Three Myths About Growth Marketing I Learned as a Growth Marketer
Regardless of what space you’re in, the web is flooded with plenty of blogs like this one that addresses points that everyone should agree with.
Let’s call it for what it is: dogma.
Whether it’s the classic example of wanting a better horse and buggy instead of a car or self-help authors preaching that the habit is the way, just because it works for the writer doesn’t mean that it works for everyone.
Claims are meant to be proven wrong, and arguments are meant to have counterarguments.
In this article, I want to share three claims I’ve seen in growth marketing and how my journey has contradicted them.
Myth 1: “Daily Stats Matter”
Although this isn’t necessarily preached upon, there’s a dominant view that daily stats matter. We don’t say it out loud but we perform it with our behavior.
You check your notifications on LinkedIn once a day to see if anyone liked your post or viewed your profile. You check your inbox to see how many emails there are left to respond to.
You, the reader, may not engage in these exact behaviors. Yet it is true that the culture is wired to the daily notification.
It’s hard to resist checking stats on SEO and social media engagement every day but it’s something that growth marketers can start doing to be at peace with themselves.
I should know.
At SalesPipe, we recently took a hit in keyword rankings on the SERPs and the trough went from 8% keyword visibility down to 4% in just one week.
Our impressions on Google went down as well. We went from having over two-thousand impressions to below 1,500 a day.
The trough of keyword rankings happened greatly on one day and subtly declined for another week. We waited that week before doing anything. We fixed a technical issue that may or may not be relevant (updated site maps). Our keywords started coming back up after the short trough around January 26th.
It was alarming to us when it first happened and we wondered how we could fix it. At the end of the day, though, putting content on any platform powered by algorithms out of our control and having expectations of stability is not a combination for success.
All we could do is what was in our control.
Who knows if updating and removing site maps had any effect? After all, Google’s algorithm changes over 4,000 times in some years.
Plus, daily stats don’t matter as much as the aggregate does.
If the problem keeps on happening, then that’s when we should investigate the numbers and see what’s going on.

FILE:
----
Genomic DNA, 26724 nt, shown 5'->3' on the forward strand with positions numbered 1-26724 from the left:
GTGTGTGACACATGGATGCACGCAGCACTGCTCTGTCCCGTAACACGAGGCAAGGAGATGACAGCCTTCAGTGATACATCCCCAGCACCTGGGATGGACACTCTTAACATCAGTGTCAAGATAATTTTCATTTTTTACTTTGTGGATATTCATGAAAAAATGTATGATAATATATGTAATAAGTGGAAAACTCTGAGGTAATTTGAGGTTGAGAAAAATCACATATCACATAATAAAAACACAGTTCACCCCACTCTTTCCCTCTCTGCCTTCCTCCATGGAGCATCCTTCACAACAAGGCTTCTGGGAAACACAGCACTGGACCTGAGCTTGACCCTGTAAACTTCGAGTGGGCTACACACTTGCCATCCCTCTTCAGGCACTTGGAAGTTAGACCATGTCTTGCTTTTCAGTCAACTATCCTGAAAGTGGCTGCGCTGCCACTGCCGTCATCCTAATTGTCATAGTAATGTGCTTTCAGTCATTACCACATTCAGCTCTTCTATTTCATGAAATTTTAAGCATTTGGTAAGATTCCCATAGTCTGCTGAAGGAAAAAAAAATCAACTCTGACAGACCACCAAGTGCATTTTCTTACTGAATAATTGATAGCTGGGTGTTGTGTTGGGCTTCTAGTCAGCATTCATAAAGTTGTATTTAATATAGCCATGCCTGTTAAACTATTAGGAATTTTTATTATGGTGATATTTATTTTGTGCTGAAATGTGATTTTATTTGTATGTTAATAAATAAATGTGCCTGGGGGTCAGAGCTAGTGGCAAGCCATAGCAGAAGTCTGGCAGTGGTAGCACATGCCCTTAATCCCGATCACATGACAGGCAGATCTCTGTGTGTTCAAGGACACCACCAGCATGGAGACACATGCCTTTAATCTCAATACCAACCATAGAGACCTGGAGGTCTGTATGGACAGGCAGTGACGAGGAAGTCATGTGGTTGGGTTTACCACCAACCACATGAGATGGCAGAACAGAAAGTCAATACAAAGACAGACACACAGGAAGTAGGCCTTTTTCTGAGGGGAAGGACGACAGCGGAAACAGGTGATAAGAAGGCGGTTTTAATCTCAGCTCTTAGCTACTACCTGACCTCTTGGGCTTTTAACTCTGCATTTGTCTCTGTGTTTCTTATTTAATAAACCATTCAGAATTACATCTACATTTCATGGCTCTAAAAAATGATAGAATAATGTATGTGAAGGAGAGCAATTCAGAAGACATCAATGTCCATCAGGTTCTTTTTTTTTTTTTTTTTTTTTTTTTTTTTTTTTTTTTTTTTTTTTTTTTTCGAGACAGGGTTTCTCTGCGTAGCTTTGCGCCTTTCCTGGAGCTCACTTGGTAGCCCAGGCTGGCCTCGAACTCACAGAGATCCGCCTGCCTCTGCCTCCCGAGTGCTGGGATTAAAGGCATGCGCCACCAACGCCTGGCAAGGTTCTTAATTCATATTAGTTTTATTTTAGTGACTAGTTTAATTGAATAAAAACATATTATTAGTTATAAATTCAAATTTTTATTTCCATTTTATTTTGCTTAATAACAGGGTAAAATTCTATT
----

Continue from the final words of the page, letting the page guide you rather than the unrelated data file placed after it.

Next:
Do you check your weight daily? No.
Don’t check your growth marketing stats daily either.
Things take time to happen and we only have so much authority to control the outcome.
Myth 2: “Write Content Everyday”
I don’t write content every day.
My focus as a growth marketer is mainly SEO and LinkedIn. There are tons of content creators on both Google and LinkedIn, all trying to be at the top of peoples’ SERPs and feeds.
But writing content every day isn’t going to convince the overloaded social media user to read what I wrote.
Instead, having a deliberate focus on content quality does that.
Imagine you are ordering a large fry from McDonald’s. You aren’t that hungry, but you order a large one anyway. Why are you doing that?
Because they’re good!
The same thing can be applied to content.
When I read one piece of amazing content on LinkedIn, I usually either keep on reading new posts or read more posts from the same person if they have any. I only stop when I get busy or when I get bored.
Bad content makes me bored.
Wouldn’t the world be better off if it comprised of less but better content than the opposite?
I think so.
That’s why at SalesPipe we don’t even have twenty blog posts on our site. We rank high for our most important keywords because the content we’ve made for those keywords serves those who want to read it.
You don’t eat more fries because they’re fries. You eat them because they’re good fries.
The same goes for content.
Less is more.
Myth 3: “Be On Every Platform”
This is a myth I never believed even before I started working in growth marketing.
Related to the previous myth, there’s so much content already that only so much of it gets read. Wouldn’t it be logical, then, to not only create as much content as possible but to also do that strategy on every platform?
If you have all the time and the resources to do that and make the content stellar, great.
Unfortunately, unicorns don’t exist.
Our customer at SalesPipe, sales executives and founders who need outbound SDRs, don’t use Facebook, Instagram, or TikTok to search for what we sell.
But they search for “SDR as a service” on Google.
Some of them are also pretty active on LinkedIn.
Rather than trying to be on every platform, the better strategy is to identify which platforms your customers live on and then create content that they will engage with.
Despite this not being a research paper, I have a thesis for this article: quality over quantity. Growth does not equal numbers.
Growth marketers should focus more on doing that than the myths. I promise you won’t regret it.